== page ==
d his works closely.
Thenceforward for more than a century Dante became a mere name, used without meaning by literary sciolists.
Lord Chesterfield echoes Voltaire, and Dr. Drake in his Literary Hours
Second edition, 1800. could speak of Darwin's Botanic Garden as showing the wild and terrible sublimity of Dante The first complete English translation was by Boyd,—of the Inferno in 1785, of the whole poem in 1802.
There have been eight other complete translations, beginning with Cary's in 1814, six since 1850, beside several of the Inferno singly.
Of these that of Longfellow is the best.
It is only within the last twenty years, however, that the study of Dante, in any true sense, became at all general.
Even Coleridge seems to have been familiar only with the Inferno. In America Professor Ticknor was the first to devote a special course of illustrative lectures to Dante; he was followed by Longfellow, whose lectures, illustrated by admirable translations, are remembered with grat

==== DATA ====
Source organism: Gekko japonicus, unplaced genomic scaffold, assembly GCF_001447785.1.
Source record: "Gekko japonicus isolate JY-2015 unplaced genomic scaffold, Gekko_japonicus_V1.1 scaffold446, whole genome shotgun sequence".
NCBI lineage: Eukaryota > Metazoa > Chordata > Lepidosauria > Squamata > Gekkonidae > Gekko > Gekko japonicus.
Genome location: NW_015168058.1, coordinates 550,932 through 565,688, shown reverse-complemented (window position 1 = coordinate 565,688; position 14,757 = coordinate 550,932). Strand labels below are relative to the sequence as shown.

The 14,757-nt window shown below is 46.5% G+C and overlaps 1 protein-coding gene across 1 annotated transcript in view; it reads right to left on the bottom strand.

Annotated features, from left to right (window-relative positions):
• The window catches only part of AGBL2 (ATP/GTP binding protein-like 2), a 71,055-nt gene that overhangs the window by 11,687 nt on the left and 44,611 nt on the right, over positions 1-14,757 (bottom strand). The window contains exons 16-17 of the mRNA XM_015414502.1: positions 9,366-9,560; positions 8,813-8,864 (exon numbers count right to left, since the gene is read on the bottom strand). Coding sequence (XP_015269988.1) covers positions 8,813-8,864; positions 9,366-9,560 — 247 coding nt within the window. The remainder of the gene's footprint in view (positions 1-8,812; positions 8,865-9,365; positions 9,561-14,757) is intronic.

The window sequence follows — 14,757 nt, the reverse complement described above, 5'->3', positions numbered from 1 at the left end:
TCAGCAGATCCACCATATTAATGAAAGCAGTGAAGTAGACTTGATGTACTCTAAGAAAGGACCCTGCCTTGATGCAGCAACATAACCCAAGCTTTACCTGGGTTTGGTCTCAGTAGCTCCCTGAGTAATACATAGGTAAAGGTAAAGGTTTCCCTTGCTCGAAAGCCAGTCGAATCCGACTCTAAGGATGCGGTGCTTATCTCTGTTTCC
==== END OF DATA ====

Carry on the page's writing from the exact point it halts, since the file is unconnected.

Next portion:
nabled him to fill his office as well as Dr. Franklin could have done.
A fitter man could not have been found in Westmoreland. The Collectorship at White-haven (a more lucrative office) was afterwards offered to Wordsworth, and declined.
He had enough for independence, and wished nothing more.
Still later, on the death of the Stamp-Distributor for Cumberland, a part of that district was annexed to Westmoreland, and Wordsworth's income was raised to something more than £ 1,000 a year.
In 1814 he made his second tour in Scotland, visiting Yarrow in company with the Ettrick Shepherd.
During this year the Excursion was published, in an edition of five hundred copies, which supplied the demand for six years. Another edition of the same number of copies was published in 1827, and not exhausted till 1834.
In 1815 The White Doe of Rylstone appeared, and in 1816 A Letter to a Friend of Burns, in which Wordsworth gives his opinion upon the limits to be observed by the biographers of lite